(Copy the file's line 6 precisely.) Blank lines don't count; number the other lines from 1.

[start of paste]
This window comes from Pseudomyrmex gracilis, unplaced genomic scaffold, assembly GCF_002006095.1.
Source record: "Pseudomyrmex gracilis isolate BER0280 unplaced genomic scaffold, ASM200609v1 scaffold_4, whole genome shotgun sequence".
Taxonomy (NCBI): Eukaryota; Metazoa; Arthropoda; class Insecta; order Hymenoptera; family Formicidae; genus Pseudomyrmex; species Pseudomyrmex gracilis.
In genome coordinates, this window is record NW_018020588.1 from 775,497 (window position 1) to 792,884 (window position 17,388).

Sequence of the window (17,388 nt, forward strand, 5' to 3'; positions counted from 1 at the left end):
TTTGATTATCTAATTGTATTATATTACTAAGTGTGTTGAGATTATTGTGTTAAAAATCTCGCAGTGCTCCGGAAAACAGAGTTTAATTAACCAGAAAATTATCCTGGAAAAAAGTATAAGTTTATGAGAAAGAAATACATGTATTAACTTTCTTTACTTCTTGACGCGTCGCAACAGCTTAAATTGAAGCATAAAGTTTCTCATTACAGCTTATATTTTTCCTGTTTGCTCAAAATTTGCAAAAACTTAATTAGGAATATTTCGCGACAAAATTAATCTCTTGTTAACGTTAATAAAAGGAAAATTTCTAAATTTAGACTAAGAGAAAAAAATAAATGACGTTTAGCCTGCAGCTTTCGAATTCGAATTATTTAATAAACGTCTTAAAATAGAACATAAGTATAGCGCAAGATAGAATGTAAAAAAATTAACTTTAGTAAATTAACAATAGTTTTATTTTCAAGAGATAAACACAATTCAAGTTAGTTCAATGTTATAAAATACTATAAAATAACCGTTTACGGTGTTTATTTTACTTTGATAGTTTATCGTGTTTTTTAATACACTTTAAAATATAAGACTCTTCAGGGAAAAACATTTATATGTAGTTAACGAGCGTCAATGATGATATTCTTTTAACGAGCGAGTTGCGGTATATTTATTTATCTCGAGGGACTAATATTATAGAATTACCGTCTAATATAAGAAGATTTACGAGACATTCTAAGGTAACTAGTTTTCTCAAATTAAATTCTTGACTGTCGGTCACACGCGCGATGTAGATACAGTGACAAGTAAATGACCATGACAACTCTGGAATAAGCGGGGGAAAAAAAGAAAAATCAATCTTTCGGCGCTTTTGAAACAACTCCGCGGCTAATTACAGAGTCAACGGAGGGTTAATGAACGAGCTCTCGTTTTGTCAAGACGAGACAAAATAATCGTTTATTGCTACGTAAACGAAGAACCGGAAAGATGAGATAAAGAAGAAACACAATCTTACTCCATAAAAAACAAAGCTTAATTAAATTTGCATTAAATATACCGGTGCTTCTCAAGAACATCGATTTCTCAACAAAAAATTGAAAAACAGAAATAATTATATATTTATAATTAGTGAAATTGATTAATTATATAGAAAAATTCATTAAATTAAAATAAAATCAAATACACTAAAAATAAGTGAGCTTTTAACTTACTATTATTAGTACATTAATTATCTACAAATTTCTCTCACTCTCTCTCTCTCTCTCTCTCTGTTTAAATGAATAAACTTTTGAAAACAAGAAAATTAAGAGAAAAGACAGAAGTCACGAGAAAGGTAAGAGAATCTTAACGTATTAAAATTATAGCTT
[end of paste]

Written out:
TTTGATTATCTAATTGTATTATATTACTAAGTGTGTTGAGATTATTGTGTTAAAAATCTCGCAGTGCTCCGGAAAACAGAGTTTAATTAACCAGAAAATTATCCTGGAAAAAAGTATAAGTTTATGAGAAAGAAATACATGTATTAACTTTCTTTACTTCTTGACGCGTCGCAACAGCTTAAATTGAAGCATAAAGTTTCTCATTACAGCTTATATTTTTCCTGTTTGCTCAAAATTTGCAAAAACTTAATTAGGAATATTTCGCGACAAAATTAATCTCTTGTTAACGTTAATAAAAGGAAAATTTCTAAATTTAGACTAAGAGAAAAAAATAAATGACGTTTAGCCTGCAGCTTTCGAATTCGAATTATTTAATAAACGTCTTAAAATAGAACATAAGTATAGCGCAAGATAGAATGTAAAAAAATTAACTTTAGTAAATTAACAATAGTTTTATTTTCAAGAGATAAACACAATTCAAGTTAGTTCAATGTTATAAAATACTATAAAATAACCGTTTACGGTGTTTATTTTACTTTGATAGTTTATCGTGTTTTTTAATACACTTTAAAATATAAGACTCTTCAGGGAAAAACATTTATATGTAGTTAACGAGCGTCAATGATGATATTCTTTTAACGAGCGAGTTGCGGTATATTTATTTATCTCGAGGGACTAATATTATAGAATTACCGTCTAATATAAGAAGATTTACGAGACATTCTAAGGTAACTAGTTTTCTCAAATTAAATTCTTGACTGTCGGTCACACGCGCGATGTAGATACAGTGACAAGTAAATGACCATGACAACTCTGGAATAAGCGGGGGAAAAAAAGAAAAATCAATCTTTCGGCGCTTTTGAAACAACTCCGCGGCTAATTACAGAGTCAACGGAGGGTTAATGAACGAGCTCTCGTTTTGTCAAGACGAGACAAAATAATCGTTTATTGCTACGTAAACGAAGAACCGGAAAGATGAGATAAAGAAGAAACACAATCTTACTCCATAAAAAACAAAGCTTAATTAAATTTGCATTAAATATACCGGTGCTTCTCAAGAACATCGATTTCTCAACAAAAAATTGAAAAACAGAAATAATTATATATTTATAATTAGTGAAATTGATTAATTATATAGAAAAATTCATTAAATTAAAATAAAATCAAATACACTAAAAATAAGTGAGCTTTTAACTTACTATTATTAGTACATTAATTATCTACAAATTTCTCTCACTCTCTCTCTCTCTCTCTCTCTGTTTAAATGAATAAACTTTTGAAAACAAGAAAATTAAGAGAAAAGACAGAAGTCACGAGAAAGGTAAGAGAATCTTAACGTATTAAAATTATAGCTT